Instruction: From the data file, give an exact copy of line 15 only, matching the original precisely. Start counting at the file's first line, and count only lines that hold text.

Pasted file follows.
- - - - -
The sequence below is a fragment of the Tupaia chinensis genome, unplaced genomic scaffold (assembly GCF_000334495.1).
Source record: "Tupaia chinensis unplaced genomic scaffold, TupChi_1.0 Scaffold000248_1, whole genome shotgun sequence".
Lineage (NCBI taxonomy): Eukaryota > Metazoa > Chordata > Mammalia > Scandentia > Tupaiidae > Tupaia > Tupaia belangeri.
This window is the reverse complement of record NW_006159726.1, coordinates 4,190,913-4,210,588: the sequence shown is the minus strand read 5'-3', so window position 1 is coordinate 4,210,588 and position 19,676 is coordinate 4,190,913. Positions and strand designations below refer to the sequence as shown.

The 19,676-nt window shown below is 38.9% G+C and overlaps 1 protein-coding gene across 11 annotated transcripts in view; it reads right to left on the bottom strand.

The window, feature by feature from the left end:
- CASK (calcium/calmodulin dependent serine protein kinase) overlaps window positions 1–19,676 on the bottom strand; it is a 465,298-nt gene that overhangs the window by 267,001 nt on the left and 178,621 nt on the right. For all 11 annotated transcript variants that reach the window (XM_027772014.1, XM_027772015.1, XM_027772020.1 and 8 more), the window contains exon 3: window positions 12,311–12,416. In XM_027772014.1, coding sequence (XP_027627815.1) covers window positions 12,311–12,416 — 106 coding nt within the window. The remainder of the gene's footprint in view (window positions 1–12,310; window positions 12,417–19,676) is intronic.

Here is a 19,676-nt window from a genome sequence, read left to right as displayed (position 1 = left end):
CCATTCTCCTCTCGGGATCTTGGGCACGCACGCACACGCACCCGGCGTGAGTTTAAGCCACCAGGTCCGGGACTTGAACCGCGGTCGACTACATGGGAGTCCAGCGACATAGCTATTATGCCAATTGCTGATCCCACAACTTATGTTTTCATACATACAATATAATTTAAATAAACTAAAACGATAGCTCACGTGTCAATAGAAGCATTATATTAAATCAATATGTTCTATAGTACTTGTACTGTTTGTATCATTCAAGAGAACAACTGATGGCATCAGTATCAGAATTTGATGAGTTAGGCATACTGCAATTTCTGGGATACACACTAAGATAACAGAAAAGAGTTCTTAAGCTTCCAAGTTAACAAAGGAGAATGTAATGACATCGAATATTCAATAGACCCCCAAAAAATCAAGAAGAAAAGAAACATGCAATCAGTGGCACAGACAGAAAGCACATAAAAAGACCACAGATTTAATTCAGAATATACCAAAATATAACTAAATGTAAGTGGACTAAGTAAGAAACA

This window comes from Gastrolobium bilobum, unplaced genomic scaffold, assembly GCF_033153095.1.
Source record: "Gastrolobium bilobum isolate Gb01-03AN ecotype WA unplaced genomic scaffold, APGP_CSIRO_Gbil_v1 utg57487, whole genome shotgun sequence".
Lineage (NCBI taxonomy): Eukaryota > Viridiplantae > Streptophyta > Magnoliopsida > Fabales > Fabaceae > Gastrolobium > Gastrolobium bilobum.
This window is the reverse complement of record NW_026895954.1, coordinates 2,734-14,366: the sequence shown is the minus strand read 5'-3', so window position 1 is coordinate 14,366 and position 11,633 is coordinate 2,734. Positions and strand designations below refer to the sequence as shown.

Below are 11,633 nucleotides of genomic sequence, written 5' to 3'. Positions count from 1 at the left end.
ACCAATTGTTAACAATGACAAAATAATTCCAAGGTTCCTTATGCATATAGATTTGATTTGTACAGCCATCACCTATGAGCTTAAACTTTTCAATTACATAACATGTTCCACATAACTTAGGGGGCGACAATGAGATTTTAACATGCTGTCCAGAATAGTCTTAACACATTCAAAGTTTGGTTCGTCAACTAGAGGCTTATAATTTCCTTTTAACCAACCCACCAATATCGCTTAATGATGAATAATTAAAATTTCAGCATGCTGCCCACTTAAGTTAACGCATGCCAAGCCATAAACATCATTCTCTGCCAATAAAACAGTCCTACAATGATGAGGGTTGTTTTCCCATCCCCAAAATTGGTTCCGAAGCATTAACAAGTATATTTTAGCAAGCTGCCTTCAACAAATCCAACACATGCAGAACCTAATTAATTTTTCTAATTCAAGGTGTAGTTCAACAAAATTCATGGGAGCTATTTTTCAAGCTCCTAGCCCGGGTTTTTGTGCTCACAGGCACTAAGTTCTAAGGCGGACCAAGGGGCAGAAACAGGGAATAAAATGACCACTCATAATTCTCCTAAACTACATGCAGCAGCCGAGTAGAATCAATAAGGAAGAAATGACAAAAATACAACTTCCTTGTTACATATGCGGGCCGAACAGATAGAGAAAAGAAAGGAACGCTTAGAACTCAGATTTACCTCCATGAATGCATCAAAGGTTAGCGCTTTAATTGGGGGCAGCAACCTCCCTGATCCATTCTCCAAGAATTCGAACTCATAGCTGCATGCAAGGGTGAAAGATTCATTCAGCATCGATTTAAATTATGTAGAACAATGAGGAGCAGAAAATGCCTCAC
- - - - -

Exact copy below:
ACCAATTGTTAACAATGACAAAATAATTCCAAGGTTCCTTATGCATATAGATTTGATTTGTACAGCCATCACCTATGAGCTTAAACTTTTCAATTACATAACATGTTCCACATAACTTAGGGGGCGACAATGAGATTTTAACATGCTGTCCAGAATAGTCTTAACACATTCAAAGTTTGGTTCGTCAACTAGAGGCTTATAATTTCCTTTTAACCAACCCACCAATATCGCTTAATGATGAATAATTAAAATTTCAGCATGCTGCCCACTTAAGTTAACGCATGCCAAGCCATAAACATCATTCTCTGCCAATAAAACAGTCCTACAATGATGAGGGTTGTTTTCCCATCCCCAAAATTGGTTCCGAAGCATTAACAAGTATATTTTAGCAAGCTGCCTTCAACAAATCCAACACATGCAGAACCTAATTAATTTTTCTAATTCAAGGTGTAGTTCAACAAAATTCATGGGAGCTATTTTTCAAGCTCCTAGCCCGGGTTTTTGTGCTCACAGGCACTAAGTTCTAAGGCGGACCAAGGGGCAGAAACAGGGAATAAAATGACCACTCATAATTCTCCTAAACTACATGCAGCAGCCGAGTAGAATCAATAAGGAAGAAATGACAAAAATACAACTTCCTTGTTACATATGCGGGCCGAACAGATAGAGAAAAGAAAGGAACGCTTAGAACTCAGATTTACCTCCATGAATGCATCAAAGGTTAGCGCTTTAATTGGGGGCAGCAACCTCCCTGATCCATTCTCCAAGAATTCGAACTCATAGCTGCATGCAAGGGTGAAAGATTCATTCAGCATCGATTTAAATTATGTAGAACAATGAGGAGCAGAAAATGCCTCAC